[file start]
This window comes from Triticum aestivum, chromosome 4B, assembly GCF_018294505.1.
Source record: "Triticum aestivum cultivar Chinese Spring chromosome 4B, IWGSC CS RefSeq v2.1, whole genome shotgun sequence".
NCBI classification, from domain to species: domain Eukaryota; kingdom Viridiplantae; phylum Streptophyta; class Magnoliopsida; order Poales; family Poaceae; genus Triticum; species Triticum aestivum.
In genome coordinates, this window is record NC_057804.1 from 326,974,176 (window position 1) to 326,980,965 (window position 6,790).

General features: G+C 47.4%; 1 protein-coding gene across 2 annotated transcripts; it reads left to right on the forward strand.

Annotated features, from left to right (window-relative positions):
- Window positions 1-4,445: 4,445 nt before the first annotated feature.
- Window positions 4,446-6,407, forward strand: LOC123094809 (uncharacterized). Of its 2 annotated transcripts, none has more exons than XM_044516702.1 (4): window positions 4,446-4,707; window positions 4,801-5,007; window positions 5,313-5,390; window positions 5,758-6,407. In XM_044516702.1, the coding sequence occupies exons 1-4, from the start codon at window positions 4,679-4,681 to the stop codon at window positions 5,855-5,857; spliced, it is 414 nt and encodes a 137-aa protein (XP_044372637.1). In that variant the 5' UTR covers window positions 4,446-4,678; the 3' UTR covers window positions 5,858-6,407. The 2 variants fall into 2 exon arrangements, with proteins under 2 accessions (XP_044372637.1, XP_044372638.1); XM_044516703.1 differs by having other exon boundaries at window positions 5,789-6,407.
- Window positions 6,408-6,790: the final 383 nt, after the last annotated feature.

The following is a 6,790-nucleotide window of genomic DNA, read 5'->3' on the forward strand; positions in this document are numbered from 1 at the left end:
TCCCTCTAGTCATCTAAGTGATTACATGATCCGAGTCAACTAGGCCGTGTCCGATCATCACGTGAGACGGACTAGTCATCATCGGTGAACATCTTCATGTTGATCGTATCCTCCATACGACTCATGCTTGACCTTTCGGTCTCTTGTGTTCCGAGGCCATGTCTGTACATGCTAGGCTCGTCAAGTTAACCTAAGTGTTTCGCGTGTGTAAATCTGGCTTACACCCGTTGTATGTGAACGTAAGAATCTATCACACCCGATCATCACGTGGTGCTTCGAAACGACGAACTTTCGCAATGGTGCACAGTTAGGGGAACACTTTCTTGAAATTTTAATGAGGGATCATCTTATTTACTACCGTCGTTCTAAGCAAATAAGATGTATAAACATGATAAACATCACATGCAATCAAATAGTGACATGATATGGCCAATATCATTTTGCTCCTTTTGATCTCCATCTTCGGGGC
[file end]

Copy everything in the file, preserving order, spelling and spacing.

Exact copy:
This window comes from Triticum aestivum, chromosome 4B, assembly GCF_018294505.1.
Source record: "Triticum aestivum cultivar Chinese Spring chromosome 4B, IWGSC CS RefSeq v2.1, whole genome shotgun sequence".
NCBI classification, from domain to species: domain Eukaryota; kingdom Viridiplantae; phylum Streptophyta; class Magnoliopsida; order Poales; family Poaceae; genus Triticum; species Triticum aestivum.
In genome coordinates, this window is record NC_057804.1 from 326,974,176 (window position 1) to 326,980,965 (window position 6,790).

General features: G+C 47.4%; 1 protein-coding gene across 2 annotated transcripts; it reads left to right on the forward strand.

Annotated features, from left to right (window-relative positions):
- Window positions 1-4,445: 4,445 nt before the first annotated feature.
- Window positions 4,446-6,407, forward strand: LOC123094809 (uncharacterized). Of its 2 annotated transcripts, none has more exons than XM_044516702.1 (4): window positions 4,446-4,707; window positions 4,801-5,007; window positions 5,313-5,390; window positions 5,758-6,407. In XM_044516702.1, the coding sequence occupies exons 1-4, from the start codon at window positions 4,679-4,681 to the stop codon at window positions 5,855-5,857; spliced, it is 414 nt and encodes a 137-aa protein (XP_044372637.1). In that variant the 5' UTR covers window positions 4,446-4,678; the 3' UTR covers window positions 5,858-6,407. The 2 variants fall into 2 exon arrangements, with proteins under 2 accessions (XP_044372637.1, XP_044372638.1); XM_044516703.1 differs by having other exon boundaries at window positions 5,789-6,407.
- Window positions 6,408-6,790: the final 383 nt, after the last annotated feature.

The following is a 6,790-nucleotide window of genomic DNA, read 5'->3' on the forward strand; positions in this document are numbered from 1 at the left end:
TCCCTCTAGTCATCTAAGTGATTACATGATCCGAGTCAACTAGGCCGTGTCCGATCATCACGTGAGACGGACTAGTCATCATCGGTGAACATCTTCATGTTGATCGTATCCTCCATACGACTCATGCTTGACCTTTCGGTCTCTTGTGTTCCGAGGCCATGTCTGTACATGCTAGGCTCGTCAAGTTAACCTAAGTGTTTCGCGTGTGTAAATCTGGCTTACACCCGTTGTATGTGAACGTAAGAATCTATCACACCCGATCATCACGTGGTGCTTCGAAACGACGAACTTTCGCAATGGTGCACAGTTAGGGGAACACTTTCTTGAAATTTTAATGAGGGATCATCTTATTTACTACCGTCGTTCTAAGCAAATAAGATGTATAAACATGATAAACATCACATGCAATCAAATAGTGACATGATATGGCCAATATCATTTTGCTCCTTTTGATCTCCATCTTCGGGGC